“The Christian ideal has not been tried and found wanting. It has been found difficult and left untried.” This is according to G.K. Chesterton, who found Christians, including himself, did not put their faith into action. But even Chesterton would agree there was a notable exception.
Francis of Assisi, the saint who launched a million birdbaths, hundreds of thousands of statues, and the occasional service of Blessing of the Animals was, for Chesterton, the one Christian who actually lived the Gospel.
Francis was born of a merchant family, and early in life, he was interested only in worldly things. He was addicted to romance and chivalry, but even then he had a good heart. One day he rode out in new clothes and met a poor, ill-clad man. He pitied him and changed clothes with him. Another time, he met a leper whose sores were loathsome. When the leper stuck out his hand, Francis kissed the man. While praying the Church of San Damiano, he seemed to hear a voice, “Francis, go repair my Church.” He first thought that the message was about Church buildings. Eventually, he realized he was to repair the spiritual fabric of the Church. He would do this by becoming like our Lord, even in his poverty. Family and friends thought he was a lunatic for giving up worldly possessions.
By the time of his death, the love of God had compelled Francis to accomplish much toward rebuilding the church. He could look on thousands of lives transformed by his call for repentance and simplicity of life. Yet, Francis of Assisi was simply a man transformed by the love of God and the joy that flowed from a deep understanding of all that God has done for us.
Francis approach to his life of Christian service fits with Jesus words to us in today’s Gospel reading when tells those who follow him that they are to serve with no thought to reward. Jesus said, “Who among you would say to your slave who has just come in from ploughing or tending sheep in the field, ‘Come here at once and take your place at the table?’ Would you not rather say to him, “Prepare supper for me, put on your apron and serve me while I eat and drink; later you may eat and drink?” Do you thank the slave for doing what was commanded? So you also, when you have done all that you were ordered to do, say, “We are worthless slaves; we have done only what we ought to have done!” It’s a wonder the crowds followed Jesus at all. But what exactly is the work of God? In what way are we to serve him? We have the example of Francis, to add to that of Jesus’ own life and ministry. Yet, how can we in our own time and place attempt to live more fully into the Gospel?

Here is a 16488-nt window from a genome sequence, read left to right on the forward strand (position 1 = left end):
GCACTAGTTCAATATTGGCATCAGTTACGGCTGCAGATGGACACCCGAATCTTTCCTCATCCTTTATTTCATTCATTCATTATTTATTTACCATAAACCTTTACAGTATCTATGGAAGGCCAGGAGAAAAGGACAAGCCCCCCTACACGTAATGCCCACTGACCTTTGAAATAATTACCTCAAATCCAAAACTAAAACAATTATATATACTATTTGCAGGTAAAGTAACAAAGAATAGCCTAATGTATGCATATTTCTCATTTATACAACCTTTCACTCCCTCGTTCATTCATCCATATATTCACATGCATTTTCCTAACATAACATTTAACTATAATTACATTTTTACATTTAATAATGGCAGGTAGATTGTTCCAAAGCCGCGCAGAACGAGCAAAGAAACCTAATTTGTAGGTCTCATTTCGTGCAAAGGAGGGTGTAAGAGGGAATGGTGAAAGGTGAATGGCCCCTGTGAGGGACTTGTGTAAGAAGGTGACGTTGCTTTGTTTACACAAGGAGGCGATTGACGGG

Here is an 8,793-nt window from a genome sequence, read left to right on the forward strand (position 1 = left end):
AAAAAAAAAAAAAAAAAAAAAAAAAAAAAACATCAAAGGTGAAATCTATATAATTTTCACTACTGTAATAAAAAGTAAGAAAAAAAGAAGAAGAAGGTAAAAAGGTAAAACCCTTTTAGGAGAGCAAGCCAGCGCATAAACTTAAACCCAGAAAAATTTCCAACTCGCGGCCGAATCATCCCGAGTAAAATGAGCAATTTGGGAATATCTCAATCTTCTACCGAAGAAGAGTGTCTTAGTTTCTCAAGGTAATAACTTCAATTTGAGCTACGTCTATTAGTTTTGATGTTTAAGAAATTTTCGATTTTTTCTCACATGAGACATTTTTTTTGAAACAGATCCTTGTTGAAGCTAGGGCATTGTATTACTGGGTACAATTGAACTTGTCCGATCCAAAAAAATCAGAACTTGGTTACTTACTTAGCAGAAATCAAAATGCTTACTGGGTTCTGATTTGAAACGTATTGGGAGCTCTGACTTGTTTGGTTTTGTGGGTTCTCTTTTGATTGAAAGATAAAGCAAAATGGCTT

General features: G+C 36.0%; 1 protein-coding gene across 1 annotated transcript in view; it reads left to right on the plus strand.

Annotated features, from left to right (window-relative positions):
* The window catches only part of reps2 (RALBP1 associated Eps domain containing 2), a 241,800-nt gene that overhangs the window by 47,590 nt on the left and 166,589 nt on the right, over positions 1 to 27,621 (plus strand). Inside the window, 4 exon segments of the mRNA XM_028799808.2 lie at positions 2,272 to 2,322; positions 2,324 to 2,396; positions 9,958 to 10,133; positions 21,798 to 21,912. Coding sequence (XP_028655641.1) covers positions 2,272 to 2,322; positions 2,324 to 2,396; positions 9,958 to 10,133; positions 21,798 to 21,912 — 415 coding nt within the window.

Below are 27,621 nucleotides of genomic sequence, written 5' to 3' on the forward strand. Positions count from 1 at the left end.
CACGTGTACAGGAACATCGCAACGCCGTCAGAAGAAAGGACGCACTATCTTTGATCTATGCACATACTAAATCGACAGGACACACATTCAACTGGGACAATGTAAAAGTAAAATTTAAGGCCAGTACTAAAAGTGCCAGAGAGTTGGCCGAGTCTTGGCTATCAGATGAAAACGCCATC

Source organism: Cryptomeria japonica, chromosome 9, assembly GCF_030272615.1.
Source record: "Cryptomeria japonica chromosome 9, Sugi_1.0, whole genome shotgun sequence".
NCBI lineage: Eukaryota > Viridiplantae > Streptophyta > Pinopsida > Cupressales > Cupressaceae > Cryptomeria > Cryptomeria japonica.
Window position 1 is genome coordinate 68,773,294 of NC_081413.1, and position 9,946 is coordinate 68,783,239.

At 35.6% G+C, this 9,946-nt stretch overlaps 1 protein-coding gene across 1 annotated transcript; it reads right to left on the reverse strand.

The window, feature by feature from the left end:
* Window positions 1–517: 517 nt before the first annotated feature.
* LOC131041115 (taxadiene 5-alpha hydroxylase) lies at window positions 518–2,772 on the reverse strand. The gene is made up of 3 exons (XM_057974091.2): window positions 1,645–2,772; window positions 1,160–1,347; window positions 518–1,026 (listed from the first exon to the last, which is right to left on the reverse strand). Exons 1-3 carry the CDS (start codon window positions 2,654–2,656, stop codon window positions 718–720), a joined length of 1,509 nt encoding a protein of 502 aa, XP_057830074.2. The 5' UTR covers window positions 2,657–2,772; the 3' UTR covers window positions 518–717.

The Bible teaches that all Christians are ministers by virtue of their baptism. Then as ministers, each of us has a wide variety of jobs to do in the kingdom of God based on the gifts God has given us. While congregations benefit from the ministry of priests and deacons, the real work of the church happens when the people in the pews live out their faith in their day to day lives. This includes many thankless tasks, showing love and mercy in even small ways and even if no one notices.
Notice that in this Gospel reading, Jesus tells of the servant who does what he or she is supposed to do in response to the disciples asking for more faith. First he tells them the parable of the mustard seed and how the tiniest amount of faith is enough to accomplish great things for God. Then he goes on to describe the task of serving God his Father. It is in serving God that we find our faith strengthened.
We are not to serve others for the thanks we get. We are to serve others as serving Jesus, because that is the life God calls us to, knowing that we will benefit more than the people we help. We will benefit in increased faith and increased love. Francis took his mustard seed of faith and used it to trust that he could hug a leper, though he was terribly afraid. In the process, he found the faith to work among lepers. And so, again and again, his steps of faith emboldened Francis to trust God more. It is the same for us. Each step of faith strengthens our trust in God to follow even more boldly.
To come back around to G.K. Chesterton, he advised, “Let your religion be less of a theory and more of a love affair.” That was Francis, living out a love affair with God. When it is me and you living into the love of God, then Christianity will have been tried and not found wanting, nor will it be a series of thankless tasks. Walking the life of faith then is not done in search of thanks or praise, but is simply an act of love. Then you and I can join Francis in saying that we are merely servants doing what we were called to do. We call ourselves servants knowing that what we do, we do for love, for the one who knows us fully and loves us more than we could ever ask for or imagine.
We need to use what we have now to get to where we would eventually like to be. That is true in everyday life and it is true in our faith life.
Jesus tells us to put whatever faith we have to work today. Don’t wait for an increase of faith, use what you have!